Infrastructure as Code: exploring Pulumi

Image: from the Pulumi website

In my Twitter feed, I often come across Pulumi so I decided to try it out. Pulumi is an Infrastructure as Code solution that allows you to use familiar development languages such as JavaScript, Python and Go. The idea is that you define your infrastructure in the language that you prefer, versus some domain specific language. When ready, you merely use pulumi up to deploy your resources (and pulumi update, pulumi destroy, etc…). The screenshot below shows the deployment of an Azure resource group, storage account, file share and a container group on Azure Container Instances. The file share is mapped as a volume to one of the containers in the container group:

Deploying infrastructure with pulumi up

Installation is extremely straightforward. I chose to write the code in JavaScript as I had all the tools already installed on my Windows box. It is also more polished than the Go option (for now). I installed Pulumi per their instructions over at

Next, I used their cloud console to create a new project. Eventually, you will need to run a pulumi new command on your local machine. The cloud console will provide you with the command to use which is handy when you are just getting started. The cloud console provides a great overview of all your activities:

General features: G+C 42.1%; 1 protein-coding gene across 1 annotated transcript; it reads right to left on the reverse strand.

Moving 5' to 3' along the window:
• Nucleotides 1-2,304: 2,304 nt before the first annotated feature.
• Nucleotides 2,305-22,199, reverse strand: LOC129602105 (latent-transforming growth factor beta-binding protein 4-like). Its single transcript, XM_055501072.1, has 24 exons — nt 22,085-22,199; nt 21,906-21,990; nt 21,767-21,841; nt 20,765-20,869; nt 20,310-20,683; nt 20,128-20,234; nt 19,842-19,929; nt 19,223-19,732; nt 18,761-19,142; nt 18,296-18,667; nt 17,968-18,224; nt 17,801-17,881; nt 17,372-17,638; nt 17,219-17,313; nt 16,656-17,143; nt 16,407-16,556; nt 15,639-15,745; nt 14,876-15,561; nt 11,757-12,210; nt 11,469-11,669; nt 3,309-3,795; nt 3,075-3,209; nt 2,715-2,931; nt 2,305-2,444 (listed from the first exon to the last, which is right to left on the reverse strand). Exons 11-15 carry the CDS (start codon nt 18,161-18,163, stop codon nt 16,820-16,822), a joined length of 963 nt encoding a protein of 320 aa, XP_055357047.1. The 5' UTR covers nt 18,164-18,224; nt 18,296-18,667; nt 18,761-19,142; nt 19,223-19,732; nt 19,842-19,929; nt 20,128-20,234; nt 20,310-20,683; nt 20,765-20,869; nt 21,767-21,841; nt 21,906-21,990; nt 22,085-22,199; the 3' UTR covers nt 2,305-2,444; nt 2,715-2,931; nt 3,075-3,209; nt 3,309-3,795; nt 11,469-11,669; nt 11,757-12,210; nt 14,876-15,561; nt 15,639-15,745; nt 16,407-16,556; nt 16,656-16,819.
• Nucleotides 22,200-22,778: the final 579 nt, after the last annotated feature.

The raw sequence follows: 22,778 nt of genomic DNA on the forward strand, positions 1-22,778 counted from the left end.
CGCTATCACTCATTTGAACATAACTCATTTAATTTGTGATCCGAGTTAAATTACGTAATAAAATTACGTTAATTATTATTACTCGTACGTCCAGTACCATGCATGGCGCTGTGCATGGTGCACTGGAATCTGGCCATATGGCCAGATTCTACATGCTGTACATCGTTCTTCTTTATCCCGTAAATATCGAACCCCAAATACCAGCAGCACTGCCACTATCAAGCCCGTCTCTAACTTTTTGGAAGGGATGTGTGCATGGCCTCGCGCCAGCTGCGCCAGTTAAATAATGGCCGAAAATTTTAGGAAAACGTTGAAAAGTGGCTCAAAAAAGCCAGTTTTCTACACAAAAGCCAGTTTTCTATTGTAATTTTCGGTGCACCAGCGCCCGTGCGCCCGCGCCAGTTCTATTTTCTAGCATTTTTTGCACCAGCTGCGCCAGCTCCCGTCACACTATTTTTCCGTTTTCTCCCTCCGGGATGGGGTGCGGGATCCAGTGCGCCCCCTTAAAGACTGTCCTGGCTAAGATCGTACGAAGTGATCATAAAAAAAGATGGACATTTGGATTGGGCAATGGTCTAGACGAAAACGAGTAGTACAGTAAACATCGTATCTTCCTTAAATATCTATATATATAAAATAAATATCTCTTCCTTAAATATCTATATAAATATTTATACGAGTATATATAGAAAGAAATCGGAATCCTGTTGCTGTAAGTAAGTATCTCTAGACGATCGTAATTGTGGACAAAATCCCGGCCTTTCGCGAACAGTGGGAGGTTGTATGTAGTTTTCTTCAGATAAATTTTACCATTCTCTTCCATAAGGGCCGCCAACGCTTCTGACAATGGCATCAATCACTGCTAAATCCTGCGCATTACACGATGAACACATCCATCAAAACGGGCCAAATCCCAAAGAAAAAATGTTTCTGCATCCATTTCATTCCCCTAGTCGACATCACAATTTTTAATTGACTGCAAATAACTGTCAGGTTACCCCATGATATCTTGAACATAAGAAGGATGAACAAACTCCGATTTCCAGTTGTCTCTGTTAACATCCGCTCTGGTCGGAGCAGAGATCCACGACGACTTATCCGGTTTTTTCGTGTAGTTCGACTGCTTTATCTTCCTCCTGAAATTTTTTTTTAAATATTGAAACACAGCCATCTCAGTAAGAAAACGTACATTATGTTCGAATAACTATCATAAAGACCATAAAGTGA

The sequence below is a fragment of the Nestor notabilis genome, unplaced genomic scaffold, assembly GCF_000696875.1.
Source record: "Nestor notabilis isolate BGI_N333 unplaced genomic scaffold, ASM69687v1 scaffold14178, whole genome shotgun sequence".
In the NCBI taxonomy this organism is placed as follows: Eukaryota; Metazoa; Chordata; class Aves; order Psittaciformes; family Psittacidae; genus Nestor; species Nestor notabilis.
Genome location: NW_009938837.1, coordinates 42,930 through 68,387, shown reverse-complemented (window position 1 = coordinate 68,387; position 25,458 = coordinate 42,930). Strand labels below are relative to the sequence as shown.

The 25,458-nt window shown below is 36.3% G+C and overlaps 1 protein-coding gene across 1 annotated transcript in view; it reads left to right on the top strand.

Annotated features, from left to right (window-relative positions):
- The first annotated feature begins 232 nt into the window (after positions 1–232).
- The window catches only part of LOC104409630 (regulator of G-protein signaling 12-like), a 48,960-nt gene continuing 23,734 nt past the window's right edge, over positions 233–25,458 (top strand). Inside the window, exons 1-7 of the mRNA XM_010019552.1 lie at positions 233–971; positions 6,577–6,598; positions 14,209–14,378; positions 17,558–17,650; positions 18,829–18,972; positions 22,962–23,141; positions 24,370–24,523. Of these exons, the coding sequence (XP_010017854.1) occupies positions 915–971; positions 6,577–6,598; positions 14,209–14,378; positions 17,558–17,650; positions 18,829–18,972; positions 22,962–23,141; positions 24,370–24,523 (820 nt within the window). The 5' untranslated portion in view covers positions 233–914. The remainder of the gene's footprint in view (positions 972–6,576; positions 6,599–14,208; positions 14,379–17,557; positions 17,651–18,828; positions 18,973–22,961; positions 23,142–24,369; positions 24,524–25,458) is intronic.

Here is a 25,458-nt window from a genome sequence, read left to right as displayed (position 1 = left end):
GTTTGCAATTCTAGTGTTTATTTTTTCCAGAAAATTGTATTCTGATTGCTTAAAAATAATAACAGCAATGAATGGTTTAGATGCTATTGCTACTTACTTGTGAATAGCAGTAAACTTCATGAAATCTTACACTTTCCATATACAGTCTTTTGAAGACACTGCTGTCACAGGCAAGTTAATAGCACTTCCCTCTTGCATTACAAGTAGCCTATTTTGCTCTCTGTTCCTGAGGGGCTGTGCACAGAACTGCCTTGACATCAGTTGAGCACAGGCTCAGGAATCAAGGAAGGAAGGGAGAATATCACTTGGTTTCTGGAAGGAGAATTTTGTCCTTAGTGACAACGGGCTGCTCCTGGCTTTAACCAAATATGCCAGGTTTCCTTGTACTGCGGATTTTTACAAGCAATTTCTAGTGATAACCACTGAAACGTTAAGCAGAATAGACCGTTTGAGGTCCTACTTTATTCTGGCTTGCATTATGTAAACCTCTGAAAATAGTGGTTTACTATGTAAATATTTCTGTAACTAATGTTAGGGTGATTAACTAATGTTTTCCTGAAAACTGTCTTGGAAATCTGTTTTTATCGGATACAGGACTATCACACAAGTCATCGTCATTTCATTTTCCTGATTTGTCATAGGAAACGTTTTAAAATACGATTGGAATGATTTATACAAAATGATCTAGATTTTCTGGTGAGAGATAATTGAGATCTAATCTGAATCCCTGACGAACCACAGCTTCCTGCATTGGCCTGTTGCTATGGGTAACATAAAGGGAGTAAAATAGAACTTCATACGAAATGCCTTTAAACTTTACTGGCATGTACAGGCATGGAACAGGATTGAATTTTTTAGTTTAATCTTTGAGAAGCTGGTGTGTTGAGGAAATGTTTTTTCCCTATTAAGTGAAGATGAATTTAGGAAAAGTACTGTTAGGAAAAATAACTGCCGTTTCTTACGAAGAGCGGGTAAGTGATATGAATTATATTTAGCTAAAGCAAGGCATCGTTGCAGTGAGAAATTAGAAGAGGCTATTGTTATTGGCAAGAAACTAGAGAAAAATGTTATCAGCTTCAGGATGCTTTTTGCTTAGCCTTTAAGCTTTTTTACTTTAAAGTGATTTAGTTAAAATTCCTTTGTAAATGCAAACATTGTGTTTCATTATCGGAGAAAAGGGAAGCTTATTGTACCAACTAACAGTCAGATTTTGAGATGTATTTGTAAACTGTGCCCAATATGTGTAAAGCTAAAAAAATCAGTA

Nice and green (because I did not include the failed ones 😉)

In Resources, you can obtain a graph of the deployed resources:

Don’t you just love pretty graphs like this?

Let’s take a look at the code. The complete code is in the following gist:

Resource group, storage account and share

The above code creates the resource group, storage account and file share. It is so straightforward that there is no need to explain it, especially if you know how it works with ARM. The simplicity of just referring to properties of resources you just created is awesome!

Next, we create a container group with two containers:

Creating the container group

If you have ever created a container group with a YAML file or ARM template, the above code will be very familiar. It defines a DNS label for the group and sets the type to Linux (ACI also supports Windows). Then two containers are added. The realtime-go container uses CertMagic to obtain Let’s Encrypt certificates. The certificates should be stored in persistent storage and that is what the Azure File Share is used for. It is mounted on /.local/share/certmagic because that is where the files will be placed in a scratch container.

I did run into a small issue with the container group. The realtime-go container should expose both port 80 and 443 but the port setting is a single numeric value. In YAML or ARM, multiple ports can be specified which makes total sense. Pulumi has another cross-cloud option to deploy containers which might do the trick.

All in all, I am pleasantly surprised with Pulumi. It’s definitely worth a more in-depth investigation!

Have some fun with Slash Webtasks and Slack